“Smartphones plateau and decline.” It could be the title of a scary summer shark flick for the electronics industry, but it’s a reality that a mounting body of evidence supports: handset sales, profits, app downloads, and even innovation itself are flatlining, hitting financials at Samsung and Apple (which both now spend more on patent litigation than R&D) while RIM, HTC, and Nokia struggle to survive at all. In the same process that desktops, notebooks, feature phones, PDAs, and every other information appliance in history has passed through, smartphones are poised to peak and then plummet between now and 2016, leaving electronics industry execs scrambling for the safety – the next big thing, like:
- Wearables. Smart watches and glasses may buy the industry one more cycle, but competitors like Pebble and Google Glass beat the incumbents to those markets. And how much smaller can computing go after that – smartrings and smartpens? Wearables offer temporary safety, at best.
- The Internet of Things (IOT). Low-cost computing, communications, and sensors will allow billions or trillions of objects to share data – an internet of things. Hundreds of startups are spawning at places like HAXLR8R, shipping products like the Nest thermostat. But the corporate IOT is mired in unimaginative smart lightbulbs, personal weather stations and coffeemakers that text you when your java – the drinking kind – is hot. In the scary summer movie, the consumer IOT is the red ocean in management strategy terms, full of sharks and blood.
- Industrial IOT. We certainly see environmental and economic opportunities in the industrial IOT: smarter commercial buildings (client registration required), water management systems (client registration required), electrical grid (client registration required), city infrastructure (client registration required), farms (client registration required), and factories – and have written extensively about them. But as leading manufacturer Bosch put it in a recent Harvard Business Review article, “the mere prospect of remaking traditional products into smart and connected ones is daunting… embedding them into a services-based business model is much more fundamentally challenging.” The technology is hard for outsiders, and incumbent manufacturers will fight consumer electronics companies who try to take too much of the market.
Possibly the biggest promise of all – the blue ocean strategy – is in networking things in motion. The things that move – from smart-textile garments and self-driving cars to robots and satellites – are wholly different from immobile devices, and constitute a vastly greater set of challenges and opportunities. In many industries, the greatest growth over the next years and decades will come from these emerging distributed, mobile hardware platforms.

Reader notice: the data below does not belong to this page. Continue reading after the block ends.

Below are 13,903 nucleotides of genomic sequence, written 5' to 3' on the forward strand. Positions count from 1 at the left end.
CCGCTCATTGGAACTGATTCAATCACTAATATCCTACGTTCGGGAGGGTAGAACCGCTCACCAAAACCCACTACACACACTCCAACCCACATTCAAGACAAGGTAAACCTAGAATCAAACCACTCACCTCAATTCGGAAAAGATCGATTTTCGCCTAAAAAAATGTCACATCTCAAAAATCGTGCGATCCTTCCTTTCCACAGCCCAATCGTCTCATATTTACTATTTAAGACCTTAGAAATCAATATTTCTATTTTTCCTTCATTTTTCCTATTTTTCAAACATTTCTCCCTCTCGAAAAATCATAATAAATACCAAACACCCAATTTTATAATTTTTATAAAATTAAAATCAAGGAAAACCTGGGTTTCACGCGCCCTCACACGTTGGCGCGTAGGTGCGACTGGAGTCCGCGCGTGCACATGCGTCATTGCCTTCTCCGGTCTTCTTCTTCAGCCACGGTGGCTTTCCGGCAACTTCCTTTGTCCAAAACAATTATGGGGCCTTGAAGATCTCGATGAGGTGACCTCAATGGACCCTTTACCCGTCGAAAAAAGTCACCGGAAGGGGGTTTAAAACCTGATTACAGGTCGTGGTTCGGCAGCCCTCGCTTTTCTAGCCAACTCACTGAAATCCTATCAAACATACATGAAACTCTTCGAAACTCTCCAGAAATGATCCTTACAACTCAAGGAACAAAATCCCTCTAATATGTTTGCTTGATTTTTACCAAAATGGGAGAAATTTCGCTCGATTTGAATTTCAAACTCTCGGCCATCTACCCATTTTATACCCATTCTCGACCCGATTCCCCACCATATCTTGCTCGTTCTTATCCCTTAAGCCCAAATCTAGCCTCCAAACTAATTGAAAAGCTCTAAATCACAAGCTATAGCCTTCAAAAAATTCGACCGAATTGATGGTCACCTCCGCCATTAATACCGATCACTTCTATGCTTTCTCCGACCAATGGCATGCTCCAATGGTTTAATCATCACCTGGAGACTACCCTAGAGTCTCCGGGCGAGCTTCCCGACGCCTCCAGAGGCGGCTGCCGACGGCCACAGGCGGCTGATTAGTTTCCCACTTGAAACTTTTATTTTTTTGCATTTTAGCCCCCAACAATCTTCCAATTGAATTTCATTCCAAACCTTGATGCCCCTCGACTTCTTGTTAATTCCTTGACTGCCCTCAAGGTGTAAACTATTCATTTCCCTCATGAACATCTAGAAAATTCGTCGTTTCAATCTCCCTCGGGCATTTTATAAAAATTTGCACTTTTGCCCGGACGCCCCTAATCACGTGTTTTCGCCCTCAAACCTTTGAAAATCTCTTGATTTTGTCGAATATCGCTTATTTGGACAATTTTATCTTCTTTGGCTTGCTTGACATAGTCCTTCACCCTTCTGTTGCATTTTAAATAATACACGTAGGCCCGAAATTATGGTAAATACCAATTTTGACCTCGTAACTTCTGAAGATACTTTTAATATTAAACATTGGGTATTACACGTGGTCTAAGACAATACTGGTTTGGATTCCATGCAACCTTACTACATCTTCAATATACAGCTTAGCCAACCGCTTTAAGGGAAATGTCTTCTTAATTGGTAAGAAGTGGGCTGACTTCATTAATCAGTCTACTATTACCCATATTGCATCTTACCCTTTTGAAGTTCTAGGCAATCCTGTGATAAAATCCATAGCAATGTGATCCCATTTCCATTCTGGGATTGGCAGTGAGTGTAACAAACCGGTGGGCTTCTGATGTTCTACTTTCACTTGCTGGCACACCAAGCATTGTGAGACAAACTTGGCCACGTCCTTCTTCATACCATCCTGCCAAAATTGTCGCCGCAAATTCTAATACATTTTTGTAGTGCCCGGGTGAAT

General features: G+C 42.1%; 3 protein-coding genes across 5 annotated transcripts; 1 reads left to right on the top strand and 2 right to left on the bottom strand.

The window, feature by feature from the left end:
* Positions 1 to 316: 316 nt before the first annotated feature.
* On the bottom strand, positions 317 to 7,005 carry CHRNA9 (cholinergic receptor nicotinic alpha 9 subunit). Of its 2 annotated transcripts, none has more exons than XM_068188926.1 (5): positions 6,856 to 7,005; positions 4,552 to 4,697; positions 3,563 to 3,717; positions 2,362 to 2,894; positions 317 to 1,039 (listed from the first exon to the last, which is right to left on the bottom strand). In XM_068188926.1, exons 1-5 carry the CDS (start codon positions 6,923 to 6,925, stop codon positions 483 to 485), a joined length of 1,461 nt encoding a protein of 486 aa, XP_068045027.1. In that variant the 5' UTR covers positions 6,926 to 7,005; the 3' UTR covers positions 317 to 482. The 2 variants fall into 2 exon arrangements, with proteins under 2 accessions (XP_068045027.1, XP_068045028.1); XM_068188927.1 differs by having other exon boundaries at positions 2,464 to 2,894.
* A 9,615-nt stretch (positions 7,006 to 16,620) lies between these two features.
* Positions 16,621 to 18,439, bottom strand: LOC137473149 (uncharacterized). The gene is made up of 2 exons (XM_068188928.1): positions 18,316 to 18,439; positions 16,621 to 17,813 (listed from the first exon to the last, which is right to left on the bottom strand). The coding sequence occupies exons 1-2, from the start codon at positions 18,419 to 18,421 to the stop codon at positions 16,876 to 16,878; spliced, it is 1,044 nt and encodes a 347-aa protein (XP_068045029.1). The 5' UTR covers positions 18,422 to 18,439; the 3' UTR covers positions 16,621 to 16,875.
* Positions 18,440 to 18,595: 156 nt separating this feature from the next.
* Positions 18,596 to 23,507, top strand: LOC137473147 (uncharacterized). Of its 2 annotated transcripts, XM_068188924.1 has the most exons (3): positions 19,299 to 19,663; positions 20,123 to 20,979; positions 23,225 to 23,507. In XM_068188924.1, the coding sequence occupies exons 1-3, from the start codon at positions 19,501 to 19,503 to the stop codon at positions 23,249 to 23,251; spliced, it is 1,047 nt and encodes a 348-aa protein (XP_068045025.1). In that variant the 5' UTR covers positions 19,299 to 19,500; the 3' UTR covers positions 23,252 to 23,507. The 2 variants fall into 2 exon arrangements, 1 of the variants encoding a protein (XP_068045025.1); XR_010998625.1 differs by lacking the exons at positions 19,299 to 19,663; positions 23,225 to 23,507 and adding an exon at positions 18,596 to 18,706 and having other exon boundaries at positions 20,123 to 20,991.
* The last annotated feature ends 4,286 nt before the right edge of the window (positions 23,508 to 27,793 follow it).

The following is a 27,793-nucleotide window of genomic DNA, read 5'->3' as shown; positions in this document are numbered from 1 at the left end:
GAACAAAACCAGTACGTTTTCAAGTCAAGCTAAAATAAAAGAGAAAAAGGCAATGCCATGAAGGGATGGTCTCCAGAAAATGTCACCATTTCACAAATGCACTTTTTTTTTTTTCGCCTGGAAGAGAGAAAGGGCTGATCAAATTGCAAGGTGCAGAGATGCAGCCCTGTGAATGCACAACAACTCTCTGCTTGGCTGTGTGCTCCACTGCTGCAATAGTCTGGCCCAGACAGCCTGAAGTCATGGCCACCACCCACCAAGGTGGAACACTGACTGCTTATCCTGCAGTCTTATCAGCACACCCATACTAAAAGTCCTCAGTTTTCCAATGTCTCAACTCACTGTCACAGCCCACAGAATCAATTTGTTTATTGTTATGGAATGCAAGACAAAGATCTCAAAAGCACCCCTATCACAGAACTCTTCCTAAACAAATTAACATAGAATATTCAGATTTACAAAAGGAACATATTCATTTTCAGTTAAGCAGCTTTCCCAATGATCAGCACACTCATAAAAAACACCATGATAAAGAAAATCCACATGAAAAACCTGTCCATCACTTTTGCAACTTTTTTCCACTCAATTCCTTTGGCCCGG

Why is “motion” a step change? Because it requires real-time interaction with a changing, immediate physical environment – guided by sensors and actuators that can’t rely on network connections that may not be there when needed. Because the virtual environment of nearby devices and protocols is in constant flux, so messages between devices may be incompatible, incomprehensible, delayed, or dropped. And because the physical/virtual hybrid world – optimizing a vehicle’s route through traffic to a fueling station, or a patient’s dose of post-meal medicine – demands real-time calculation of equations that no human yet understands. These critical differences make the IOTIM vastly different from fixed IOT – giving innovative manufacturers an opening they should quickly seize.
Click here to join Research Director Mark Bünger on September 4th, for a complimentary webinar describing the cross-industry threats, opportunities, and strategies identified by Lux Research’s analyst team.
Click on the following terms from the above graphic to open relevant Lux Research profiles, insights, and reports (client registration required): desktop PCs, servers, lab instruments, building automation/mgmt systems, smart grid, charging stations, fueling stations, farms, notebook PCs, factory equipment, in-home medical monitoring, smart packaging, nanosats, food and beverages, pharmaceuticals, cosmetics, smartphones, wearable computers, personal diagnostics, autonomous vehicles, aerial drones, medical implants, smart textiles, mobile robots.